For the most part, Luis Moreno-Ocampo has remained quiet about the work of his former employer, the International Criminal Court (ICC). But in the midst of ongoing debates about the utility and legality of military intervention in Syria, the vocal former Chief Prosecutor of the ICC decided to enter the fray.
In a Huffington Post op-ed, Moreno-Ocampo set out the argument that a United Nations Security Council referral of Syria to the ICC could represent a middle ground position between doing nothing and military intervention. Interestingly, Moreno-Ocampo avoided proselytizing the role of the ICC. Instead, he maintains that international criminal justice must be “integrated” with political negotiations – and any potential military intervention:
…to be an effective option for halting the crimes against humanity, the international justice path should be refined and improved. There should be a strategy integrating justice with military efforts and political negotiations, a strategy that was lacking in the past.
This represents a subtle but important softening in Moreno-Ocampo’s position towards the relationship between pursuing justice and negotiating peace. Previously, the former Prosecutor had been much more strident. For example, in a 2009 interview on how to resolve the conflict in Darfur, Moreno-Ocampo remarked: “We need negotiations, but if Bashir…is not the person to negotiate with. Mr. Bashir could not be an option for [negotiations on] Darfur. I believe negotiators have to learn how to adjust to the reality. The court is a reality.”
In his op-ed, Moreno-Ocampo also outlines four conditions for achieving a referral of Syria to the ICC: getting Russia on board; getting China on board; utilizing the temporal jurisdiction of the ICC to pressure the parties to end the war; and making sure that a referral specifies how any subsequent arrest warrants issued by the Court will be enforced.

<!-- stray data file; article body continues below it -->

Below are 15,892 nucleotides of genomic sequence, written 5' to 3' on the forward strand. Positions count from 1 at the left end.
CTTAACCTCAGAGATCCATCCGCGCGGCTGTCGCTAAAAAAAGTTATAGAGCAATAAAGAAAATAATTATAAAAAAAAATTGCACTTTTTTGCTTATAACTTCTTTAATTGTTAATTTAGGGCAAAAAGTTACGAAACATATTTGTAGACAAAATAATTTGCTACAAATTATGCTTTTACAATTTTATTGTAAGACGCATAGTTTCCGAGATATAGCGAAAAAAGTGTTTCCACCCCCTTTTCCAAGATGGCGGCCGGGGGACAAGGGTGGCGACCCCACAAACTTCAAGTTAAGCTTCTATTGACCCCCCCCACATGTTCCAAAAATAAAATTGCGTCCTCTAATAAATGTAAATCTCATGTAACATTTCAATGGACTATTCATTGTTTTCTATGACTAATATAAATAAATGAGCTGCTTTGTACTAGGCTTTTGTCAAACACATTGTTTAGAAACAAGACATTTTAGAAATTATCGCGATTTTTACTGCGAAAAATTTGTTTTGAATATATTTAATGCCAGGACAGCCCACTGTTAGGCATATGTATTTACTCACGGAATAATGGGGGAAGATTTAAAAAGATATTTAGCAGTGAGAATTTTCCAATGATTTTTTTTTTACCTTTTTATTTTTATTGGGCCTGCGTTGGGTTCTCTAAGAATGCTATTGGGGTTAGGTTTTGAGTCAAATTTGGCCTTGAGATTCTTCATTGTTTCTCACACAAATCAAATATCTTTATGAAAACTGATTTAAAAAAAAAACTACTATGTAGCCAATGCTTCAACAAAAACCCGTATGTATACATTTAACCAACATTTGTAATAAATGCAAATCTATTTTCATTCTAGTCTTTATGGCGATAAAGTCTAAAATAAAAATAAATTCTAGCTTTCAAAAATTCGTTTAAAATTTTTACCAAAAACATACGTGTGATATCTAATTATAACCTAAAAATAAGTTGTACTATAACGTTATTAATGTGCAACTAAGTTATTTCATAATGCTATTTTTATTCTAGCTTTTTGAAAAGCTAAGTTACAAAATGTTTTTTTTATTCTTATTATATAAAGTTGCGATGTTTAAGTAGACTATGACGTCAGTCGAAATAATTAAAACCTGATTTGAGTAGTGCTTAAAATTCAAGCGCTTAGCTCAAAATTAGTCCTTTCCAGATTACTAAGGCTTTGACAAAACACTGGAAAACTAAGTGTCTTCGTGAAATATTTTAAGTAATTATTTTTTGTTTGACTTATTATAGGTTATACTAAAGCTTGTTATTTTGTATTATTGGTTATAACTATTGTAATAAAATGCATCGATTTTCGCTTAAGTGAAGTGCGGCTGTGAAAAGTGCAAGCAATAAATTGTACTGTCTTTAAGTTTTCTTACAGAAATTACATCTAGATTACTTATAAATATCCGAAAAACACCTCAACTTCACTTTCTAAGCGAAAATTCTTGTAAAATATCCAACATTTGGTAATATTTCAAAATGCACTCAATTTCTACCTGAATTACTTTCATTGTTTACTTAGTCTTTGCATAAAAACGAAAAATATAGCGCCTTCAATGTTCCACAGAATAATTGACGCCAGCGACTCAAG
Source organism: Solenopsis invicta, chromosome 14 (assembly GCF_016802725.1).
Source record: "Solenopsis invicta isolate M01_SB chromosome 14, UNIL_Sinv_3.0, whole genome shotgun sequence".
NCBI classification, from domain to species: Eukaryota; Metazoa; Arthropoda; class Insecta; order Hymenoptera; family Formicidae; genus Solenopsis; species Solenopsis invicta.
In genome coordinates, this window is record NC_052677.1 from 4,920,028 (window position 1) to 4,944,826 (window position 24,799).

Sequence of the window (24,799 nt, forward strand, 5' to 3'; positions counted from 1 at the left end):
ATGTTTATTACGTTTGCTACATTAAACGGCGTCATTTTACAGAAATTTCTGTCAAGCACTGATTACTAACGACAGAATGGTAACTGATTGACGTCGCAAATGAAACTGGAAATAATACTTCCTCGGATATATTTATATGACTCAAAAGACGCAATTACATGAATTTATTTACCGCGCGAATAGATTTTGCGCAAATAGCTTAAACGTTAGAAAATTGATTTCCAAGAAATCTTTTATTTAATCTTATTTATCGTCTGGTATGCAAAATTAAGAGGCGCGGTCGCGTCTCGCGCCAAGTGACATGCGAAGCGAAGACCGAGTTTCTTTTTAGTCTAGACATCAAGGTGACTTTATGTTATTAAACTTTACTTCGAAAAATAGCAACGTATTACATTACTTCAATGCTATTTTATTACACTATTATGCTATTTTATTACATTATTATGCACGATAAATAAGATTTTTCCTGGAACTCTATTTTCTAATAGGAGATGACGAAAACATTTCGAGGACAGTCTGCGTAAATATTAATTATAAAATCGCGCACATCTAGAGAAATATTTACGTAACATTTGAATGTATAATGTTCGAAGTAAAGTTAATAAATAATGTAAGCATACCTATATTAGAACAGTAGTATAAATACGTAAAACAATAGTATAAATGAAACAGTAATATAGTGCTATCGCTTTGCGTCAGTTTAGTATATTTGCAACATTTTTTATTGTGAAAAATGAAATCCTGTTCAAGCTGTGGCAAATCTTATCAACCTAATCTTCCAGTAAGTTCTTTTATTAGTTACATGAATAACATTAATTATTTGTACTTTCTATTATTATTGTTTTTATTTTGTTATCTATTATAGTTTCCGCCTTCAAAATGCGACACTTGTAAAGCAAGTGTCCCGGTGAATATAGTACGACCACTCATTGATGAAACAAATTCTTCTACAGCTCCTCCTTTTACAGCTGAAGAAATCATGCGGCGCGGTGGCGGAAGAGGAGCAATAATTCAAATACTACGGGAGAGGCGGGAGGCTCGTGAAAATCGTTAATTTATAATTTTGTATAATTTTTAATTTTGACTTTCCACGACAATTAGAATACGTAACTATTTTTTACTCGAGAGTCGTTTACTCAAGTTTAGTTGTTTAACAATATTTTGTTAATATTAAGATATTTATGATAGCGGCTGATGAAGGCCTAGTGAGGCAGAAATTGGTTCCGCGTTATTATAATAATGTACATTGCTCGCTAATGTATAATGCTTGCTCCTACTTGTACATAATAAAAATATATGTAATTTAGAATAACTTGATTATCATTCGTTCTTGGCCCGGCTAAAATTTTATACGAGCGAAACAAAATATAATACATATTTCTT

The third condition is particularly interesting. Here’s what Moreno-Ocampo has to say:
Third, the temporal jurisdiction should be thoroughly discussed by UN Security Council members. They have options. They can request that ICC investigations start from the beginning of the Syria conflict or establish a deadline in the near future that will trigger the jurisdiction of the Court. Such a timeframe could provide an incentive to begin a different style of negotiations to end the conflict.
Should the conflict effectively stop before the deadline, the national leadership could discuss adequate ways to promote justice for the past. It will be a challenge for negotiators to include accountability as a part of the political agreement but it will be the only guarantee that the leadership are not involved in new crimes.
This sounds very much to me like an endorsement of a conditional ICC referral, as discussed (although with significant differences) in an op-ed by Kip Hale. In a post last summer I suggested that such a referral might well be worth considering. The idea is that the Security Council would legally bind itself to a “ticking-time ICC referral”. In practice, this would require the Council to legally declare that it will refer Syria to the ICC in a month from now (it could be sooner or later). Once set in motion, the only way to stop the referral would be through a subsequent affirmative vote by the Security Council, following the advice of relevant parties such as the UN Envoy to Syria. Syrian and opposition forces would have one month (or whatever time period was agreed to) in order to stop the commission of atrocities and enter negotiations. If indiscriminate violence on the part of the Syrian regime and the opposition forces did not cease, the referral to the ICC would go ahead automatically.
Of course, there are advantages and drawbacks to this proposal. It would mark an important test for the ICC’s deterrence effect. But it could also very easily give way to greater manipulation of the Court by the Security Council. It might work in pressuring the parties to negotiate a political solution. But it also might be readily ignored by the regime and the Syrian opposition. While imperfect, a conditional referral may well be worth considering. At the very least, it should be part of the larger debate on options for action in Syria.
As I’ve argued previously, a referral of Syria to the ICC remains unlikely for a variety of reasons. But it’s very good to see some out-of-the-box thinking from authorities like Moreno-Ocampo. The crisis in Syria needs it.